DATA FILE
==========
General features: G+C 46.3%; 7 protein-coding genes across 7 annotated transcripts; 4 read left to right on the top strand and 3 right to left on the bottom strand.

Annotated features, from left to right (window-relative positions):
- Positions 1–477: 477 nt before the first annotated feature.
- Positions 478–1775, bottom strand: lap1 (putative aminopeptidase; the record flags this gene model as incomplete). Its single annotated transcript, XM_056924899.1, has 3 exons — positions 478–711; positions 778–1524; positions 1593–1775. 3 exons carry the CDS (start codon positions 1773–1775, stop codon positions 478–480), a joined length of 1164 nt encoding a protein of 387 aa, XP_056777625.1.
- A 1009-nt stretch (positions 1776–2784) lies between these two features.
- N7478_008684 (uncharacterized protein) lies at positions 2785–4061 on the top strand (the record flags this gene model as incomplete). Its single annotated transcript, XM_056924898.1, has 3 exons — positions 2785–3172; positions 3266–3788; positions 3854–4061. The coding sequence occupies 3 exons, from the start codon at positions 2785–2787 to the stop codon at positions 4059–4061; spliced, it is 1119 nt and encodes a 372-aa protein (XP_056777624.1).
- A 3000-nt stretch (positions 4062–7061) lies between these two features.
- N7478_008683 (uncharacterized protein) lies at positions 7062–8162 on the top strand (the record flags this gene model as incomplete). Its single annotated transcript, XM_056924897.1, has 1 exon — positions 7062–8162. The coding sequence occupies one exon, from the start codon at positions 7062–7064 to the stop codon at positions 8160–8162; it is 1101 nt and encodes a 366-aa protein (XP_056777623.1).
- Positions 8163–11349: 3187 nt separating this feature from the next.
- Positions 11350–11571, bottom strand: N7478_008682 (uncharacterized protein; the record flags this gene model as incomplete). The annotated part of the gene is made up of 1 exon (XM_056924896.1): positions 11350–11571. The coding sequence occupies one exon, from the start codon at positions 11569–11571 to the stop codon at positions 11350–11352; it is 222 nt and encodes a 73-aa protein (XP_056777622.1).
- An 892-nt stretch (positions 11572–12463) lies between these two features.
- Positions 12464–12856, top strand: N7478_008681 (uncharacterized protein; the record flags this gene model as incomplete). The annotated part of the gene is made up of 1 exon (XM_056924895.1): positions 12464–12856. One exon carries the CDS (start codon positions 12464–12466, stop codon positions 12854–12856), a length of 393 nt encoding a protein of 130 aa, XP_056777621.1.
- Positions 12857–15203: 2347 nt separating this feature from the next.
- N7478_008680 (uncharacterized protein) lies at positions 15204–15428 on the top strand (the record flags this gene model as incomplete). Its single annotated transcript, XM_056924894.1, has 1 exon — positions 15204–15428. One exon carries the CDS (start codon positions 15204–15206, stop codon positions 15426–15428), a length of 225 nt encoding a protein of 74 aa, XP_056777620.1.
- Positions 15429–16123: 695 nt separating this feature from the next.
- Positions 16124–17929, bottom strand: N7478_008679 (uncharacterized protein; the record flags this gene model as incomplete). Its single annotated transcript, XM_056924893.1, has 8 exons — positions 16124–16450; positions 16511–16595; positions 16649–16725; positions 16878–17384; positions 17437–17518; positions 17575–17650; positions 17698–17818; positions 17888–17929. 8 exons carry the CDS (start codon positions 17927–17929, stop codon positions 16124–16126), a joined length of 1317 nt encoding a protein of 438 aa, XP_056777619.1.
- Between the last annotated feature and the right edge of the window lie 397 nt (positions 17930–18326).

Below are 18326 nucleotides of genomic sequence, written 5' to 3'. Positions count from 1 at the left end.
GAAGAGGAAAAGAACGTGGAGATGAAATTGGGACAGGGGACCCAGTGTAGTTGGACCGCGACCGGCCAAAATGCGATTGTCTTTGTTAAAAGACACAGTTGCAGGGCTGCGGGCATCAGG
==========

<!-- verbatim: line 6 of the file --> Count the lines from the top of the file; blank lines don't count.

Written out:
- N7478_008684 (uncharacterized protein) lies at positions 2785–4061 on the top strand (the record flags this gene model as incomplete). Its single annotated transcript, XM_056924898.1, has 3 exons — positions 2785–3172; positions 3266–3788; positions 3854–4061. The coding sequence occupies 3 exons, from the start codon at positions 2785–2787 to the stop codon at positions 4059–4061; spliced, it is 1119 nt and encodes a 372-aa protein (XP_056777624.1).